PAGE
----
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  • Activist Roy Sesana calls an emergency meeting with BaSarwa in the CKGR
  • US-based Kalahari People’s Fund urges BaSarwa “to go back to the land”
  • Activist Jumanda Gakelebone says the Coronavirus has hit the core of their culture

TEFO PHEAGE

The upsurge of the Coronavirus pandemic has thrown the BaSarwa community into confusion as it offends against their core principles and strategies of survival and threatens to wipe them out, Basarwa leaders have said.

Last week, BaSarwa rights activist Roy Sesana convened a crisis meeting in the Central Kalahari Game Reserve (CKGR) to speak to his tribesmen about the pandemic and its ramifications. Sesana confirmed the meeting to The Botswana Gazette, saying he had heard about the pandemic while in Gantsi and rushed to the CKGR to inform his people about it.

“I convened the meeting in the CKGR and informed our people about the pandemic,” he said. “I gave them the prevention guidelines which were read out and translated by my son.”

He expressed concern that it seems the government does not have a plan of engagement with the BaSarwa community about the pandemic, saying BaSarwa are a special tribe that needs patient but robust engagement.

Sesana noted that there is a higher level of both nosophobia and hypochondria – which is fear of specific diseases and fear that existing symptoms may be the result of an undiagnosed disease – than is the case among other communities. These fears, he pointed out, were heightened by the paucity of indigenous medicine men and knowledge among them over the years.

“We are vulnerable nowadays because our herbalists have died,” Sesana said. “The young ones are clueless and useless. I used to be one of the skilled herbalists but I am now a converted member and pastor of the Zion Christian Church. They have thrown all I had away.”

Another renowned BaSarwa rights activist, Jumanda Gakelebone, said the Coronavirus has hit their tribe at the very core of its existence. “BaSarwa are a social tribe and their basic survival strategies are all about being together in large groups to lift each other up and share the little that has been gathered,” he said, adding that the isolation and social distancing prevention guidelines will take away a part of their nature.

This is reiterated by the director of Botswana Khoedom Council, Keikabile Mogodu, who says BaSarwa are a sharing people. “It is their culture to share among themselves,” Mogodu said. “If this is not adequately addressed, it may lead to the spread of COVID-19 within the community.”

Mogodu appealed to the government to regularly visit the communities in their remote areas to teach them about the pandemic. “The government and stakeholders should reach out to the farms where BaSarwa are mostly concentrated and provide education and the necessary resources,” he said. “They should engage the farm masters on a regular basis to come up with measures to curb the spread.”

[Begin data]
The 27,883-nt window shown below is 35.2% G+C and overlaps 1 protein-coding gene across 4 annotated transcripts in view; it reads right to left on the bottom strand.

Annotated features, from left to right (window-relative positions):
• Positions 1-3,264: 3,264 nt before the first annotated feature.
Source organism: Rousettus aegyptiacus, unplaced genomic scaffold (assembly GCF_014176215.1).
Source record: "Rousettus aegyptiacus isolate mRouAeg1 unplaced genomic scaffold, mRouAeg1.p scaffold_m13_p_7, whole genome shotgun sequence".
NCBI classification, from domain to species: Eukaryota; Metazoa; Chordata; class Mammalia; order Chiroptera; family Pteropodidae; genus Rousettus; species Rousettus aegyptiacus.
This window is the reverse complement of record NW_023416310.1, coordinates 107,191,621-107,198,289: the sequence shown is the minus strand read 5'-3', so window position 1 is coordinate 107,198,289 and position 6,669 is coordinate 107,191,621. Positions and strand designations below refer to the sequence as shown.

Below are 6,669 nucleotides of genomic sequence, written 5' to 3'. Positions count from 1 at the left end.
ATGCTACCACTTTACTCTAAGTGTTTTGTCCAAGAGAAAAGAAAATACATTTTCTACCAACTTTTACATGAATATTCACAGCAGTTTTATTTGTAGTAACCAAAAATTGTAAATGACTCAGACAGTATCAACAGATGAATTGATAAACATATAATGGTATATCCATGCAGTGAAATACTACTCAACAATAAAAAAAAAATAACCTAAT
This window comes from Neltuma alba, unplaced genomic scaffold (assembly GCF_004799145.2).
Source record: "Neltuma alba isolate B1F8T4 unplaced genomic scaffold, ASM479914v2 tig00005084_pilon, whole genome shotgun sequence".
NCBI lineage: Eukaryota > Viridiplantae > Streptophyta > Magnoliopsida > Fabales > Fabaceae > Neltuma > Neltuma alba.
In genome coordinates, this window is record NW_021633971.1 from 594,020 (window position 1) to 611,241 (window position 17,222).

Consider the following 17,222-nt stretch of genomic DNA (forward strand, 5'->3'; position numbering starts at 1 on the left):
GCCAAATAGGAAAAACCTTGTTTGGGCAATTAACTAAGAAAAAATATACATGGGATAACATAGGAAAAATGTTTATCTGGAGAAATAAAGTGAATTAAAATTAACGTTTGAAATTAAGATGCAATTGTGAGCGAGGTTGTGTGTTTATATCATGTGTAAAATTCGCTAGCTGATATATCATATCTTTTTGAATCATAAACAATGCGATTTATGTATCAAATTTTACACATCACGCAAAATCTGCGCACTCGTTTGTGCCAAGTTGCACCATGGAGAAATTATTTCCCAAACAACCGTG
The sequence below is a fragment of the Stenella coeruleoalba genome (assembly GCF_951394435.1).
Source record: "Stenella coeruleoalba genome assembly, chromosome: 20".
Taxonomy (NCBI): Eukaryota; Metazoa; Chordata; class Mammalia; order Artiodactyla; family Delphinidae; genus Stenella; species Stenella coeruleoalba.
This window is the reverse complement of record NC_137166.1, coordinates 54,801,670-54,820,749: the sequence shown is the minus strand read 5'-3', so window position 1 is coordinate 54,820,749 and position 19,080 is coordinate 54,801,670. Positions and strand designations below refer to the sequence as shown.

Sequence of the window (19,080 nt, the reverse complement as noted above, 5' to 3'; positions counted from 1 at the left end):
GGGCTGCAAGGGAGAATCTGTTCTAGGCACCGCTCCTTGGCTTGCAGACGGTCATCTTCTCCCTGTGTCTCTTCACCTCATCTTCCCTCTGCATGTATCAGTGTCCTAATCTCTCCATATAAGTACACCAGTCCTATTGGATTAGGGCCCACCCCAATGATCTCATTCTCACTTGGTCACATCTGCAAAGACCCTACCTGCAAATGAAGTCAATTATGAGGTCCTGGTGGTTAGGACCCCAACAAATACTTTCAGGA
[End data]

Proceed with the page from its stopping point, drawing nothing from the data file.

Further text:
Meanwhile, the Kalahari People’s Fund (KPF), a US-based San advocacy organisation formed for the benefit of BaSarwa and other peoples of the Kgalagadi Desert region of Southern Africa, has urged BaSarwa “to go back to the land.” In a leaked controversial email, the organisation’s director Megan Biesele writes: “Kalahari Peoples Fund (KPF) hope you have received the English version of COVID-19 guidelines and are doing local translations. We feel there is an even more important message you should receive from us next. We encourage you to go back to the land during the virus crisis, to avoid infection in towns.

“San people in Botswana like Roy Sesana and Jumanda Gakelebone are going back to the CKGR. People in Qarinxago, across the Botswana border from Tsumkwe, are being encouraged to isolate themselves there and not go to Qangwa town. Back-to-the-land movements may be going on in other places we don’t know about. Not everybody has a place to go back to, but those who can, please go soon. National supply shortages of food are already occurring, drought relief food and old-age pensions may not show up either, because trucking may be interrupted.”

But at the local government level, the Chairperson of Gantsi District Council, Thato Tshweneyagae, said he was not in a position to discuss the matter and referred this publication to the Council Secretary who was said to be in a day-long meeting yesterday (Monday). The District Commissioner, Mooketsi Lesetedi, said BaSarwa are not any different from other tribes or communities within his district and so will be treated the same way as others.

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